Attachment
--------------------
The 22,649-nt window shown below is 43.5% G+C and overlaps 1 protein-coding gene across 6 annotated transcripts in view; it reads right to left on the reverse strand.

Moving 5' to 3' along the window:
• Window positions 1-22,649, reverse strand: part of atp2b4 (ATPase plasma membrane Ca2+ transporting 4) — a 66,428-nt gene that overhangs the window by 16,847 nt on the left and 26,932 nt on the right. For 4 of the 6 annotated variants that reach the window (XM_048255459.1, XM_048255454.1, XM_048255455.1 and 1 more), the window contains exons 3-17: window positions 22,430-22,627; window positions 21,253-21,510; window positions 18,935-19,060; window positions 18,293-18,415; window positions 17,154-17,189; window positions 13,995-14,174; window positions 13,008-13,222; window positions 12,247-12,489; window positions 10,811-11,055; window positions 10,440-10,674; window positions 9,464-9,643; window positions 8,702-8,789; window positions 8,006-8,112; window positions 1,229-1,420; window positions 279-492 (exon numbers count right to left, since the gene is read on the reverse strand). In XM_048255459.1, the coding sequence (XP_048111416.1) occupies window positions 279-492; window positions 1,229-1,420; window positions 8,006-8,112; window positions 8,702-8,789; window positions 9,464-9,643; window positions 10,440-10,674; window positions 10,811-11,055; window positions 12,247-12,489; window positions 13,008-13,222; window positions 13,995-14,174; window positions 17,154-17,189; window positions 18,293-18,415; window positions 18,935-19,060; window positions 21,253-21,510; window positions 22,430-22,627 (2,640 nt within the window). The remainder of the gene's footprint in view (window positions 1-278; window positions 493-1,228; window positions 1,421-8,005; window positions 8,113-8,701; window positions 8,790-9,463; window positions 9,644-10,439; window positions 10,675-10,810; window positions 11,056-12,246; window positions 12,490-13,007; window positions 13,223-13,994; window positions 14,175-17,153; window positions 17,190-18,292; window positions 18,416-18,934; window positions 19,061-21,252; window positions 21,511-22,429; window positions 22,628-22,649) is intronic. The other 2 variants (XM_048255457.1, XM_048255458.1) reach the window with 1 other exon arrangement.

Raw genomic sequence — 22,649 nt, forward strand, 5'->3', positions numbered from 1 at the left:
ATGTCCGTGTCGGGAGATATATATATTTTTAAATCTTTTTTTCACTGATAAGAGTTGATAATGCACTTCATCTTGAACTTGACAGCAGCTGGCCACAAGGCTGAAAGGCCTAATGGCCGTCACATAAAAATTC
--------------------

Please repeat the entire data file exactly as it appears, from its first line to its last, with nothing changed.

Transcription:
The 22,649-nt window shown below is 43.5% G+C and overlaps 1 protein-coding gene across 6 annotated transcripts in view; it reads right to left on the reverse strand.

Moving 5' to 3' along the window:
• Window positions 1-22,649, reverse strand: part of atp2b4 (ATPase plasma membrane Ca2+ transporting 4) — a 66,428-nt gene that overhangs the window by 16,847 nt on the left and 26,932 nt on the right. For 4 of the 6 annotated variants that reach the window (XM_048255459.1, XM_048255454.1, XM_048255455.1 and 1 more), the window contains exons 3-17: window positions 22,430-22,627; window positions 21,253-21,510; window positions 18,935-19,060; window positions 18,293-18,415; window positions 17,154-17,189; window positions 13,995-14,174; window positions 13,008-13,222; window positions 12,247-12,489; window positions 10,811-11,055; window positions 10,440-10,674; window positions 9,464-9,643; window positions 8,702-8,789; window positions 8,006-8,112; window positions 1,229-1,420; window positions 279-492 (exon numbers count right to left, since the gene is read on the reverse strand). In XM_048255459.1, the coding sequence (XP_048111416.1) occupies window positions 279-492; window positions 1,229-1,420; window positions 8,006-8,112; window positions 8,702-8,789; window positions 9,464-9,643; window positions 10,440-10,674; window positions 10,811-11,055; window positions 12,247-12,489; window positions 13,008-13,222; window positions 13,995-14,174; window positions 17,154-17,189; window positions 18,293-18,415; window positions 18,935-19,060; window positions 21,253-21,510; window positions 22,430-22,627 (2,640 nt within the window). The remainder of the gene's footprint in view (window positions 1-278; window positions 493-1,228; window positions 1,421-8,005; window positions 8,113-8,701; window positions 8,790-9,463; window positions 9,644-10,439; window positions 10,675-10,810; window positions 11,056-12,246; window positions 12,490-13,007; window positions 13,223-13,994; window positions 14,175-17,153; window positions 17,190-18,292; window positions 18,416-18,934; window positions 19,061-21,252; window positions 21,511-22,429; window positions 22,628-22,649) is intronic. The other 2 variants (XM_048255457.1, XM_048255458.1) reach the window with 1 other exon arrangement.

Raw genomic sequence — 22,649 nt, forward strand, 5'->3', positions numbered from 1 at the left:
ATGTCCGTGTCGGGAGATATATATATTTTTAAATCTTTTTTTCACTGATAAGAGTTGATAATGCACTTCATCTTGAACTTGACAGCAGCTGGCCACAAGGCTGAAAGGCCTAATGGCCGTCACATAAAAATTC